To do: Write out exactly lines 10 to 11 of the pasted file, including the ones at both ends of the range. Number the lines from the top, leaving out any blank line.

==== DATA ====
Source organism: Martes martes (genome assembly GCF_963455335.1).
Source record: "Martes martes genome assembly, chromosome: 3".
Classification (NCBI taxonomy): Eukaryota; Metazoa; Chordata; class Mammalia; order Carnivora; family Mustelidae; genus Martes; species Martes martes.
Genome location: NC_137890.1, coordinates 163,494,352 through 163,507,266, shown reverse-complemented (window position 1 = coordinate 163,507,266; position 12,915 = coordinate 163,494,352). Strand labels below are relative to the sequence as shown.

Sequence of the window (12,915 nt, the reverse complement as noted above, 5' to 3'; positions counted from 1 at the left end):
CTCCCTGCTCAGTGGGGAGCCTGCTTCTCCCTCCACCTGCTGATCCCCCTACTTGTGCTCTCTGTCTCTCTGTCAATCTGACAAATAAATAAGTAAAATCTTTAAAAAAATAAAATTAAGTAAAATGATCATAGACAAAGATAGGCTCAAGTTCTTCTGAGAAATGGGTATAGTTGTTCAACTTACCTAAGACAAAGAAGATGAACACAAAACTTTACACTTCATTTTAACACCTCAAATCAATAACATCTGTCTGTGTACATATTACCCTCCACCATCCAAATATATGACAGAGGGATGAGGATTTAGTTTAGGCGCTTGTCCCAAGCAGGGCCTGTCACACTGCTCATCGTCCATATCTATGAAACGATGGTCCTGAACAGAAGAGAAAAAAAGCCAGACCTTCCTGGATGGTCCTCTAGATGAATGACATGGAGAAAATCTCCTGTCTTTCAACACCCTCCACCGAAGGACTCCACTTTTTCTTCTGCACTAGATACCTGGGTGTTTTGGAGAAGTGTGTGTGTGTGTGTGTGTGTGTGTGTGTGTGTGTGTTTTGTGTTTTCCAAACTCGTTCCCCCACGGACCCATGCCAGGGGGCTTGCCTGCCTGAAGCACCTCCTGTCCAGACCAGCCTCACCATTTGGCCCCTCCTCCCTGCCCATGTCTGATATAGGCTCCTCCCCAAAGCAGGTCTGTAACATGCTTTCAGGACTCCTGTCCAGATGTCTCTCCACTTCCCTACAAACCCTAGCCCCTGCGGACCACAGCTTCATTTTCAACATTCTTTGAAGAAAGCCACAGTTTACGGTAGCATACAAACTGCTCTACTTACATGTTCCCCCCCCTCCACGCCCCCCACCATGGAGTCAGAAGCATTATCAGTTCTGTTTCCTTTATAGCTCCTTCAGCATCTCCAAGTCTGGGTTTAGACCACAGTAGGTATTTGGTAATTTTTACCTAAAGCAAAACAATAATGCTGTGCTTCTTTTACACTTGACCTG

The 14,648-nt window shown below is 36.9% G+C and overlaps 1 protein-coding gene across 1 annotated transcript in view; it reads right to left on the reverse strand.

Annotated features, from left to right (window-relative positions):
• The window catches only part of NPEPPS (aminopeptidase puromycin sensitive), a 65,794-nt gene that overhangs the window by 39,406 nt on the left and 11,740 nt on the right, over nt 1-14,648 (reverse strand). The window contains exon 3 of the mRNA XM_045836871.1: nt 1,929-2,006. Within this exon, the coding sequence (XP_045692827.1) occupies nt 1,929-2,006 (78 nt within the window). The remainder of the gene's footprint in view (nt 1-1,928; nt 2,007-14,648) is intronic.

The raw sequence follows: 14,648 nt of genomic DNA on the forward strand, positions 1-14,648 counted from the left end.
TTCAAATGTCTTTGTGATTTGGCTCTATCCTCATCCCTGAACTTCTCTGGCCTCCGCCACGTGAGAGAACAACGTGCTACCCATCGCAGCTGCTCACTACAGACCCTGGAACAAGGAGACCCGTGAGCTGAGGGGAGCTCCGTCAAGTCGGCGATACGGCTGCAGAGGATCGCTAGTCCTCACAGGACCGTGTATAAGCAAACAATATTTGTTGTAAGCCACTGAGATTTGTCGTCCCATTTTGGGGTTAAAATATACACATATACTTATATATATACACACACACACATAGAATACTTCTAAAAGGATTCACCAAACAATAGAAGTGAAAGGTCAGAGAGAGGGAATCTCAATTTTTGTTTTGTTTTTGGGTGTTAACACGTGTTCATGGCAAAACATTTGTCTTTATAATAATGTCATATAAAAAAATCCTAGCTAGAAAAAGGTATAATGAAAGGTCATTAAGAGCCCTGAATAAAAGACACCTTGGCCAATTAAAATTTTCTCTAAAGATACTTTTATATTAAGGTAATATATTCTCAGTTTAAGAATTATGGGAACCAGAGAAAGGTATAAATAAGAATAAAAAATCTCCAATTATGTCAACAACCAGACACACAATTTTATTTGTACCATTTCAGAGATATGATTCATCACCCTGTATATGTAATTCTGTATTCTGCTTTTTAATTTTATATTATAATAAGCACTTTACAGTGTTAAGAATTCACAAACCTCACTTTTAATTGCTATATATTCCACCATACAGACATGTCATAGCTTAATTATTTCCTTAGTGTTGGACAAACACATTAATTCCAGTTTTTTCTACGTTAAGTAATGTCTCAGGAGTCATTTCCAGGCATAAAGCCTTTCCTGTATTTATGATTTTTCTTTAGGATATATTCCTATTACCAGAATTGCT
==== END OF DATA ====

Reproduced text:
The raw sequence follows: 14,648 nt of genomic DNA on the forward strand, positions 1-14,648 counted from the left end.
TTCAAATGTCTTTGTGATTTGGCTCTATCCTCATCCCTGAACTTCTCTGGCCTCCGCCACGTGAGAGAACAACGTGCTACCCATCGCAGCTGCTCACTACAGACCCTGGAACAAGGAGACCCGTGAGCTGAGGGGAGCTCCGTCAAGTCGGCGATACGGCTGCAGAGGATCGCTAGTCCTCACAGGACCGTGTATAAGCAAACAATATTTGTTGTAAGCCACTGAGATTTGTCGTCCCATTTTGGGGTTAAAATATACACATATACTTATATATATACACACACACACATAGAATACTTCTAAAAGGATTCACCAAACAATAGAAGTGAAAGGTCAGAGAGAGGGAATCTCAATTTTTGTTTTGTTTTTGGGTGTTAACACGTGTTCATGGCAAAACATTTGTCTTTATAATAATGTCATATAAAAAAATCCTAGCTAGAAAAAGGTATAATGAAAGGTCATTAAGAGCCCTGAATAAAAGACACCTTGGCCAATTAAAATTTTCTCTAAAGATACTTTTATATTAAGGTAATATATTCTCAGTTTAAGAATTATGGGAACCAGAGAAAGGTATAAATAAGAATAAAAAATCTCCAATTATGTCAACAACCAGACACACAATTTTATTTGTACCATTTCAGAGATATGATTCATCACCCTGTATATGTAATTCTGTATTCTGCTTTTTAATTTTATATTATAATAAGCACTTTACAGTGTTAAGAATTCACAAACCTCACTTTTAATTGCTATATATTCCACCATACAGACATGTCATAGCTTAATTATTTCCTTAGTGTTGGACAAACACATTAATTCCAGTTTTTTCTACGTTAAGTAATGTCTCAGGAGTCATTTCCAGGCATAAAGCCTTTCCTGTATTTATGATTTTTCTTTAGGATATATTCCTATTACCAGAATTGCT